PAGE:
Braconid Wasps Are Parasitoids of Butterfly and Moth Caterpillars

One of the greatest parasitoids, responsible for many moth and butterfly deaths, is the braconid wasp.

Braconid Wasp Cocoons On Tobacco Hornworm Caterpillar

Braconid Wasp Cocoons
On Tobacco Hornworm Caterpillar

Braconid Wasp Cocoons On Hornworm Caterpillar

Braconid Wasp Larvae and Cocoons
On Hornworm Caterpillar

Braconid Larvae and Cocoons Tobacco Hornworm Caterpillar

Braconid Larvae and Cocoons
Tobacco Hornworm Caterpillar

Braconid Larvae and Cocoons Tobacco Hornworm Caterpillar

Braconid Larvae and Cocoons
Tobacco Hornworm Caterpillar

Yellow-shouldered Oak Slug Attached Braconid Wasp Cocoons

Yellow-shouldered Oak Slug
Attached Braconid Wasp Cocoons

Spiny Oak Slug Attached Braconid Wasp Cocoons

Spiny Oak Slug Caterpillar
Attached Braconid Wasp Cocoons

Geometrid Moth Caterpillar Attached Braconid Wasp Cocoons

Geometrid Moth Caterpillar
Attached Braconid Wasp Cocoons

Stinging Saddleback Caterpillar Attached Braconid Wasp Cocoons

Stinging Saddleback Caterpillar
Attached Braconid Wasp Cocoons

Sphinx Moth on Grapevine Attached Braconid Cocoons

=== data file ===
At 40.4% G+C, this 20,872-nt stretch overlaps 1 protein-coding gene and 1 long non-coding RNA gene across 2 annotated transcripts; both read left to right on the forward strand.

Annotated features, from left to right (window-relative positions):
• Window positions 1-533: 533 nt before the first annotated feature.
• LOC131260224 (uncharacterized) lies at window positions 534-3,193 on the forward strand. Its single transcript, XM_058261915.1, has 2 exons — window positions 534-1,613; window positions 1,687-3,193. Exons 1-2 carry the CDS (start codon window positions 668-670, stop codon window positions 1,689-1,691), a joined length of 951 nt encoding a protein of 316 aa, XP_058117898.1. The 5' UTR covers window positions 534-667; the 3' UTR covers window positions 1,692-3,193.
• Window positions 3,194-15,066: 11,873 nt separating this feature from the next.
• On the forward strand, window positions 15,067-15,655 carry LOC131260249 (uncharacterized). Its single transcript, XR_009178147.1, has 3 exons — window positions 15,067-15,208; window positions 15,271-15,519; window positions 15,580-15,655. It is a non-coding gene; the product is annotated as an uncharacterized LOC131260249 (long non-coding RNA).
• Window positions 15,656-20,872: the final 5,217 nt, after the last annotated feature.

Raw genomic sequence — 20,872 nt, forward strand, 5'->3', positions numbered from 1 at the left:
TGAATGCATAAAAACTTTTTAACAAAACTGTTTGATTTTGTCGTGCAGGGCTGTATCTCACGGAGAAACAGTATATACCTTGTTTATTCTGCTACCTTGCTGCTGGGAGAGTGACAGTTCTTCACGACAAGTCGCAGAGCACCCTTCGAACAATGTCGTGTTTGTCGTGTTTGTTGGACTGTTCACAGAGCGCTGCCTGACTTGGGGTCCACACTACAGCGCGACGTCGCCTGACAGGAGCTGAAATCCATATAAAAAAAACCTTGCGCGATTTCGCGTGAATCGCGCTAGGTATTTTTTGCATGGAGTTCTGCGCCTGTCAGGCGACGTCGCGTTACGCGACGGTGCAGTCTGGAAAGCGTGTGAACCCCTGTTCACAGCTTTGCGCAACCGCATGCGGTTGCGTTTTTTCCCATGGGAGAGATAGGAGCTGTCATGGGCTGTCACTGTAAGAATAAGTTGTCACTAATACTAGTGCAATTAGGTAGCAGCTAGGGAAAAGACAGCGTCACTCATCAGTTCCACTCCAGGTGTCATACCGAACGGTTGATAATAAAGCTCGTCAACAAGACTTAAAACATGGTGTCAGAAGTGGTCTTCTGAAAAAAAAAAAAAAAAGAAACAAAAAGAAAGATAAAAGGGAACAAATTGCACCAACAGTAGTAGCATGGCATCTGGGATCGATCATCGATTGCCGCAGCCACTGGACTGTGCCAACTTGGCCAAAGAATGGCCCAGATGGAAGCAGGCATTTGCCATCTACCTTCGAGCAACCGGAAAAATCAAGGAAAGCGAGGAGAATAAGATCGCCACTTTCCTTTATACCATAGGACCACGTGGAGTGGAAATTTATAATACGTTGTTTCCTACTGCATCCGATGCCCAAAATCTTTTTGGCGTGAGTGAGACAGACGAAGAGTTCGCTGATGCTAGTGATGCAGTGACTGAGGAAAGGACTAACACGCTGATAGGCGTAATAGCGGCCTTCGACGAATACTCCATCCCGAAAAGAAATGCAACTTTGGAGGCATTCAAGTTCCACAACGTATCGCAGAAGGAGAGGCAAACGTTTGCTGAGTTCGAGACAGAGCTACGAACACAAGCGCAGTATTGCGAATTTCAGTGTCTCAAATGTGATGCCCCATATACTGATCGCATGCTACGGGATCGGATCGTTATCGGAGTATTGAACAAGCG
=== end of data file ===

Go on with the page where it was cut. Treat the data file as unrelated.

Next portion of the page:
Sphinx Moth on Grapevine
Attached Braconid Cocoons

Duskywing Butterfly  Broconid Wasp Larvae Exiting

Duskywing Butterfly
Broconid Wasp Larvae Exiting

Duskywing Butterfly Protecting Broconid Wasp Cocoons

Duskywing Butterfly Protecting
Broconid Wasp Cocoons

Moth Caterpillar Protecting Braconid Wasp Cocoon Stack

Moth Caterpillar Protecting
Braconid Wasp Cocoon Stack

Braconid wasp from a Monarch caterpillar Photo by Kimberly Vicek

Braconid wasp from
a Monarch caterpillar
Photo by Kimberly Vicek

Young Viceroy Butterfly Caterpillar Protecting Braconid Wasp Cocoon

Young Viceroy Butterfly Caterpillar
Protecting Braconid Wasp Cocoon

Young Sleep Orange Caterpillar Protecting Braconid Wasp Cocoon

Young Sleep Orange Caterpillar
Protecting Braconid Wasp Cocoon

Dead Unicorn Moth Caterpillar Protected Braconid Wasp Cocoons

Dead Unicorn Moth Caterpillar
Protected Braconid Wasp Cocoons

Braconid Wasp Empty Cocoons

Braconid Wasp
Empty Cocoons

Dead Braconid Wasp

Dead Braconid Wasp

Ants Eating Braconid Wasps in Cocoons

Ants Eating
Braconid Wasps in Cocoons

This sight is one that most people recognize.

What most of us don’t realize is that these are not eggs. These are cocoons. We never see the eggs that begin this process.

Braconid wasps lay eggs in or on the caterpillar.

The eggs hatch and the young wasp larvae drink the blood/hemolymph as well as non-essential organs of the caterpillar while the caterpillar is still eating and growing.

As the caterpillar grows, so do the wasp larvae. The wasp larvae do not take as long to mature as the moth/butterfly caterpillar.

Before the caterpillar is ready to pupate, braconid wasp larvae will leave the caterpillar by eating holes in the caterpillar’s skin/cuticle. They work their way out of the body, to the outside of the caterpillar. At that point, the larvae immediately begin making their cocoons.

There are two basic types of braconid wasps that parasitize butterfly and moth caterpillars.